Green Shift, Green Shaft, Red Shift: there are as many names emerging as there are writers. The vitriol is rising: those who don’t offer carte blanche sign-on to the notion of adding a carbon taxation element to the tax scheme (regardless of whether the new tax is “revenue neutral” or not) are climate change deniers, antediluvian cretins and a whole series of other epithetical labels. It’s enough to make one want to climb under the comforter, pull it up and block the world out — except, of course, for the nonce it’s far too hot for that, being summer and all.
So, let’s look at why neither the BC carbon scheme that settles its hooks into my meagre income tomorrow morning nor the Stéphane Dion “we must do this or the world will end” Green Shift promised as policy should the Canadian people be conned into electing a Liberal Government the next time around is deserving of support.
Frankly, both schemes are hung on several petards where these political “leaders” could hoist themselves, thence to flap in the breeze, for neither BC nor the Federal Liberals offer a true programme aimed at the environment (despite the mounds of lying statistics, promised carbon savings, threats and jeremiads unleashed by their hangers on in the corporatist “environmental axis” of academe, foundations and pressure groups). For neither is dealing in reality.
That this sort of idiocy continues to dominate the pages and airwaves of the pabulum-pushing media, of course, is due to the equally inept and ridiculous approach the Harper Government, the BC NDP, etc. are taking to the issue. They’re not dealing in reality, either. In a clash of “ideas” (hah!) between these forces it is Canadians that are the losers.
Reality: Suburbia is a Dead Duck: The notion of a car-centred plot of land with a McMansion on it that requires two parents to be pressed into permanent roles as drivers, to get to work, to get the groceries, to ferry the children everywhere, has run its course. Those who live there, for the most part, are stuck there. House prices will
crash decline rapidly to reflect the cost of filling the tank and operating the vehicles. This will be accentuated by the collapse of credit, which is already unfolding around us (and is a correlate to the loss of growth potential as cheap energy fades from the scene, coupled with the blow-off strategies that have ruined balance sheets all through the 1990s and 2000s to date).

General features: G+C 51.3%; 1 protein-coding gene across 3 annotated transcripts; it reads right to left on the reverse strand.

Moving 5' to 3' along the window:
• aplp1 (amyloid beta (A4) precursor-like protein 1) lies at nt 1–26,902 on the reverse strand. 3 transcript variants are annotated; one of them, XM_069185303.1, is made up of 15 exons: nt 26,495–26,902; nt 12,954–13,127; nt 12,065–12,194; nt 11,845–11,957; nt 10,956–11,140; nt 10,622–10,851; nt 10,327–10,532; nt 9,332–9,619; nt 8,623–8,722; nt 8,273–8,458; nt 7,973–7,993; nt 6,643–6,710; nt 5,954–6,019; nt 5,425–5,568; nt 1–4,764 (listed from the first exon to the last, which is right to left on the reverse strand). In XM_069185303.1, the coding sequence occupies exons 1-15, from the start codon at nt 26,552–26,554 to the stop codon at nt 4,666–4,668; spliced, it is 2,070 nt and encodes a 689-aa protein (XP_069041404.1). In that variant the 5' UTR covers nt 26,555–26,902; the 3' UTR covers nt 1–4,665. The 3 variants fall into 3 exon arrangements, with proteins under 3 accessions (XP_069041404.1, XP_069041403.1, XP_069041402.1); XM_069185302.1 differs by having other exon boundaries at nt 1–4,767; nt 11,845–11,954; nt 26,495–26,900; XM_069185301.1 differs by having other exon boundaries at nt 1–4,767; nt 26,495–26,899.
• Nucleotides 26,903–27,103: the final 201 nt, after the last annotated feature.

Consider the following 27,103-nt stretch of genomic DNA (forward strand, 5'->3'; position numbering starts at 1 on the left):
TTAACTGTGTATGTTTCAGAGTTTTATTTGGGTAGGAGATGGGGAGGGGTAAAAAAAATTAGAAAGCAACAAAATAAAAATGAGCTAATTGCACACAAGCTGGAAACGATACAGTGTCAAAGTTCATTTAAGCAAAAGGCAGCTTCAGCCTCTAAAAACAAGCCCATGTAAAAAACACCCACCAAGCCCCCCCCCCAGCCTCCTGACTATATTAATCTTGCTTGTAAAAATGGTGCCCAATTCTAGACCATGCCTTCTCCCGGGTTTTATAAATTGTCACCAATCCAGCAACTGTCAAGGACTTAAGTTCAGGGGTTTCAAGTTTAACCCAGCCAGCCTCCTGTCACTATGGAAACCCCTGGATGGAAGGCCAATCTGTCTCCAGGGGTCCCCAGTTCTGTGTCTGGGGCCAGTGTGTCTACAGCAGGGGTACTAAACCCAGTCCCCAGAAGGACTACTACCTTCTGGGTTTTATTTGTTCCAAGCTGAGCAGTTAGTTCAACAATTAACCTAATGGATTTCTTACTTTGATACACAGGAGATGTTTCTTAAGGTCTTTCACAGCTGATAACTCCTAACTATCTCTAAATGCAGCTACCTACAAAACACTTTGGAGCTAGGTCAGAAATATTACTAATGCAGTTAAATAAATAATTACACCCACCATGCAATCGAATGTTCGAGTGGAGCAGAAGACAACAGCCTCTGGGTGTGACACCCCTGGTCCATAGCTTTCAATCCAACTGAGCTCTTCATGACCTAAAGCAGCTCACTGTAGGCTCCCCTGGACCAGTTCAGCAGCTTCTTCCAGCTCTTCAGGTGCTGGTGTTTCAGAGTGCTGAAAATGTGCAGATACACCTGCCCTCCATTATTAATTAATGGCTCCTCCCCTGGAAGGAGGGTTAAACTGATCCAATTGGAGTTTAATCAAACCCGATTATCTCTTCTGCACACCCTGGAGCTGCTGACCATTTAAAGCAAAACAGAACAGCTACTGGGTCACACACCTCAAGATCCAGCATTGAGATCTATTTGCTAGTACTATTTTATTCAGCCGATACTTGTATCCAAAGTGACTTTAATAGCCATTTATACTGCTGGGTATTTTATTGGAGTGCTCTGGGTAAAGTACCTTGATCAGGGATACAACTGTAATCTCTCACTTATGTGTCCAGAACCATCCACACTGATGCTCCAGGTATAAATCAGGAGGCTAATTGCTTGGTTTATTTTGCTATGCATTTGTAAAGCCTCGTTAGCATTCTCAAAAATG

Reality: Oil Production is Already in Decline: New finds? Practically none for fifteen years now; what’s been found is extremely expensive to recover, and a small field (by comparison) to boot. World production for the last two years has not exceeded 84 million barrels/day (Mbbl/d), down from its peak of 85.7 Mbbl/d in 2005, despite many new wells, extensive growth in non-traditional oil recovery, etc. Cantarell (formerly the world’s third largest field) is collapsing at over 15% per year; Ghawar (the world’s largest) likewise. Meanwhile world demand is well over 87 Mbbl/d. While there will be price ups-and-downs (as there are with any commodity) the trend is up — and up on an accelerating curve.
What’s more important is that no oil will be saved through carbon taxation. With demand greater than supply, savings in Canada translate into product available for immediate purchase and use elsewhere. In other words, it’s not as though we would be acting to either reduce emissions or save oil for future years, when it will be even harder to come by. (Canada has less than 10 years left of conventional light crude and natural gas. The United States has less than four. Mexico has less than five.) No, it will just be burnt and add to that devil of the twenty-first century, global warming, elsewhere. A true reduction is worth some disruption; taxing ourselves to death to allow the Chinese, the Indians, etc. to drive themselves (and us) to the breaking point of civilisation as we know it just as rapidly makes no sense at all. (Note that Stephen Harper’s objections to Kyoto have centred, in good measure, on its exclusion of these countries: apparently “blue” is greener than “red”, “orange”, “teal” or “green” itself, not that any of that army of environmental “experts” nor zeitgeist-setting tub-thumpers like Lawrence Martin, Jeffrey Simpson, Carol Goar, etc. will acknowledge it.)